Prostate Cancer Incidence and Survival, by Stage and Race/Ethnicity

United States, 2001-2017

David A. Siegel, MD; Mary Elizabeth O'Neil, MPH; Thomas B. Richards, MD; Nicole F. Dowling, PhD; Hannah K. Weir, PhD

Disclosures

Morbidity and Mortality Weekly Report. 2020;69(41):1473-1480. 

In This Article

Discussion

Although approximately three fourths of U.S. men with prostate cancer have localized stage at diagnosis, an increasing number and percentage of men have received diagnoses of distant stage prostate cancer. Survival with distant stage prostate cancer has improved, but fewer than one third of men survive 5 years after diagnosis. Survival disparities by age and race/ethnicity were noted for distant stage prostate cancer during all three periods (i.e., 2001–2005, 2006–2010, and 2011–2016) studied.

The U.S. Preventive Services Task Force (USPSTF) has issued several recommendations that discuss the possible benefits and harms of screening for prostate cancer using prostate-specific antigen (PSA).††† In 2012, USPSTF concluded that the benefits of PSA-based screening do not outweigh the harms and recommended against PSA-based screening for prostate cancer for men of all ages. This recommendation likely contributed to a decrease in overall reported prostate cancer incidence and might have contributed to an increase in the percentage and incidence of distant stage prostate cancer.[2,3] Despite decreasing incidence of localized stage prostate cancer, 130,658 to 190,570 new cases were diagnosed each year in the United States during 2003–2017. Even though 10-year survival for localized stage prostate cancer is 100%, many of these patients need treatment, including surgery or radiation, often face long-term effects of their treatment (e.g., urinary incontinence and erectile dysfunction), and ≤6% progress to metastatic prostate cancer.[6] Improvements in survival for distant stage prostate cancer might reflect changes in clinical management, which includes increased use of new agents and treatment innovations, such as new hormone and antibody therapies.[6] Despite these improvements in survival, increases in distant stage prostate cancer incidence might have contributed to the plateauing of previously declining prostate cancer mortality during 2013–2017.[1,2]

Five-year survival for all stages combined was higher for White men than Black or Hispanic men. However, survival for distant stage prostate cancer was higher for Black than White men, which is different from a past study reporting higher survival for White men than Black men during 2001–2009, but with overlapping 95% CIs.[4] In addition, unknown stage prostate cancer represented a higher percentage of total cases (7%) than distant stage prostate cancer (5%), and survival for unknown stage prostate cancer was higher for Hispanic and White men than Black men. Men in the unknown stage category, who had a 5-year relative survival of 84.3%, might include a mixture of situations, such as men not healthy enough for a staging workup, situations where staging is not needed to guide treatment decisions, lack of access to care, or incomplete recording in the medical record.[7] Past data suggest that social inequities by race contribute to worse outcomes for Black men than White men with prostate cancer.[8] Survival based on distant stage and race/ethnicity might need to be interpreted in the context of the incidence and survival for other prostate cancer stages, as well as diagnostic procedures and social determinants of health such as access to care.[7,8]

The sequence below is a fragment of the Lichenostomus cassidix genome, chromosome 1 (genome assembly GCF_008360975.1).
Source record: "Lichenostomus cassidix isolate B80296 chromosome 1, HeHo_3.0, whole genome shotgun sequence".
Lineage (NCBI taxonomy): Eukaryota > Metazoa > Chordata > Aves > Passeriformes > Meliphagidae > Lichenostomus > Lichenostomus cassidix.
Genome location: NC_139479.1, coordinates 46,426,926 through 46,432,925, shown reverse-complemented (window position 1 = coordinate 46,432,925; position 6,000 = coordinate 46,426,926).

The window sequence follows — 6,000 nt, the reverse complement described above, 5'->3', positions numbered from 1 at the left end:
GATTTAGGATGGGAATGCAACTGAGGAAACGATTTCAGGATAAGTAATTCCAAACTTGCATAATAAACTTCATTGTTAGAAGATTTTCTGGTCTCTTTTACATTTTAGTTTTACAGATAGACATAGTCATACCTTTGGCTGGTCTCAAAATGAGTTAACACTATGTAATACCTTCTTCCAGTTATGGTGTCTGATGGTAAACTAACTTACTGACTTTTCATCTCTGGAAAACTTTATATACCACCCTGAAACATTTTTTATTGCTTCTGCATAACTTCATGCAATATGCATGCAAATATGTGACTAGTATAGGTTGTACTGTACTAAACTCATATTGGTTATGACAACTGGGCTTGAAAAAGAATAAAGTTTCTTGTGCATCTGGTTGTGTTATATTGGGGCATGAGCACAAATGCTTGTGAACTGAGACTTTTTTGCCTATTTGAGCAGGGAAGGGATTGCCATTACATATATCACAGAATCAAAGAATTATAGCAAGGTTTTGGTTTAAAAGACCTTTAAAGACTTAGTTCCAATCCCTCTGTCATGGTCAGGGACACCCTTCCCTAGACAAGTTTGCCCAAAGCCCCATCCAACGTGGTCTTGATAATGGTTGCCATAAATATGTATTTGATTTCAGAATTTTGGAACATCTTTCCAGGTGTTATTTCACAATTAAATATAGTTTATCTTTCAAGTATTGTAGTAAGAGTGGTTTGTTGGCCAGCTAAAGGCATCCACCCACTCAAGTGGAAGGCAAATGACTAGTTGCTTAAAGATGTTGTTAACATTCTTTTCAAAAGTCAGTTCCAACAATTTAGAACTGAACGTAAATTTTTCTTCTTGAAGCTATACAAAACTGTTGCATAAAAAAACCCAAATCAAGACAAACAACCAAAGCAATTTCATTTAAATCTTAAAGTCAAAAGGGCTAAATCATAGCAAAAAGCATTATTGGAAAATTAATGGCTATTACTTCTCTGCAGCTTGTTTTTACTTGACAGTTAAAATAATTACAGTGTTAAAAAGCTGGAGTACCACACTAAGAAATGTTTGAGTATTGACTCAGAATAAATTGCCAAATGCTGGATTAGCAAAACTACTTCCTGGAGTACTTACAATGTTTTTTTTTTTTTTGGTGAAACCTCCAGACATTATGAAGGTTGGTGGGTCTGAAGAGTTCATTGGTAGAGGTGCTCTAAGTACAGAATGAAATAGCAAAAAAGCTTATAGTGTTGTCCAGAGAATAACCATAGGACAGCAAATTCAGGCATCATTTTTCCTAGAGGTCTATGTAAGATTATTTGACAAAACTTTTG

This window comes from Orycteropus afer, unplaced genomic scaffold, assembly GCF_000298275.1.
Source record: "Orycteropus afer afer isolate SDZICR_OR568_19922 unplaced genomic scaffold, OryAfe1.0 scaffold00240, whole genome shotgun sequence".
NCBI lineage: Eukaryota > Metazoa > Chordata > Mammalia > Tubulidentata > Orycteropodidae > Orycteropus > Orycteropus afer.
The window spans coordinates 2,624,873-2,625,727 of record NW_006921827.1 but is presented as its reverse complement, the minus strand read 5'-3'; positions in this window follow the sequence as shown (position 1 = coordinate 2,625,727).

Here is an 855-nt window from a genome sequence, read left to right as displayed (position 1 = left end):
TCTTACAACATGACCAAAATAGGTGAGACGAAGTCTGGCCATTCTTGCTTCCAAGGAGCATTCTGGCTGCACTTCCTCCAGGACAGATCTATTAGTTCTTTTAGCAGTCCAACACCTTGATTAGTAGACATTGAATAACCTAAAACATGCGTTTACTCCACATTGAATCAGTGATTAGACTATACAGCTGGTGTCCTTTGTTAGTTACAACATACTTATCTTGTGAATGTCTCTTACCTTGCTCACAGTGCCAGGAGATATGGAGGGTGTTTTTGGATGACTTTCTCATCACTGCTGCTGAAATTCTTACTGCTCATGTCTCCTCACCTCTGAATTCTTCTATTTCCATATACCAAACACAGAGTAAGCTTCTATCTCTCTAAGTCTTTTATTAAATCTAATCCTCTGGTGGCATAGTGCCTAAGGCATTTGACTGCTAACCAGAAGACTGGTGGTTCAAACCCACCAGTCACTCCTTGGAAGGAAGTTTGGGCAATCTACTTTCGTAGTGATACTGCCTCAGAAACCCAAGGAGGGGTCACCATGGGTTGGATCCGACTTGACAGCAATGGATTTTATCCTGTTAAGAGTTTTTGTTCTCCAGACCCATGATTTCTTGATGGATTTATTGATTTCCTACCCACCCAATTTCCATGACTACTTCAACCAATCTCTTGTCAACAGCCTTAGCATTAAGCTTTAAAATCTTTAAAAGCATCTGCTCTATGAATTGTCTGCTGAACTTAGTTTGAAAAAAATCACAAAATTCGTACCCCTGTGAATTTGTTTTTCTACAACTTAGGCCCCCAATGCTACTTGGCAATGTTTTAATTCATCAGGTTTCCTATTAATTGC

Although survival by age varied by stage, survival was lowest for ages >75 years for regional, distant, and unknown stage prostate cancer. Lower survival for distant stage at age >75 years compared with younger ages might be secondary to more rapid development of resistant prostate cancer, reduced ability to receive available therapies, and impact of comorbidities.[5] Ten-year survival was lower for men aged ≤49 years compared with all ages except ≥80 years. Prostate cancer incidence in men ≤49 years has risen over the past 3 decades, and lower survival for this age group has been reported.[9] Prostate cancer behavior, genetics, family history, and treatment patterns might affect prostate cancer incidence and survival patterns for men aged ≤49 years.[9]

The findings in this report are subject to least three limitations. First, prostate cancer cases missing from the dataset could result in an undercount of prostate cancer incidence,§§§ and delays in reporting could undercount incidence over the most recent years of the study.[10] Second, Collaborative Cancer Staging coding, which was used from 2003 to 2015 to code stage data, might explain the lower numbers of unknown stage cases during those years.¶¶¶ Finally, confidence intervals could not be generated for all survival results that are rounded to 100.0%, and values listed as 100.0% only mean that no excess deaths were observed.

In 2018, USPSTF issued a new recommendation stating that prostate cancer screening for men aged 55–69 years should be an individualized decision based on personal preferences when weighing the benefits and harms of screening,**** and several professional organizations have similarly recommended shared decision-making for men deciding about prostate cancer screening.†††† Understanding incidence and long-term survival by stage, race/ethnicity, and age could inform messaging related to the possible benefits and harms of prostate cancer screening and could guide public health planning related to treatment and survivor care. Further research is needed to examine how social determinants of health affect prostate cancer diagnosis and treatment; findings should inform interventions to decrease disparities in outcomes.

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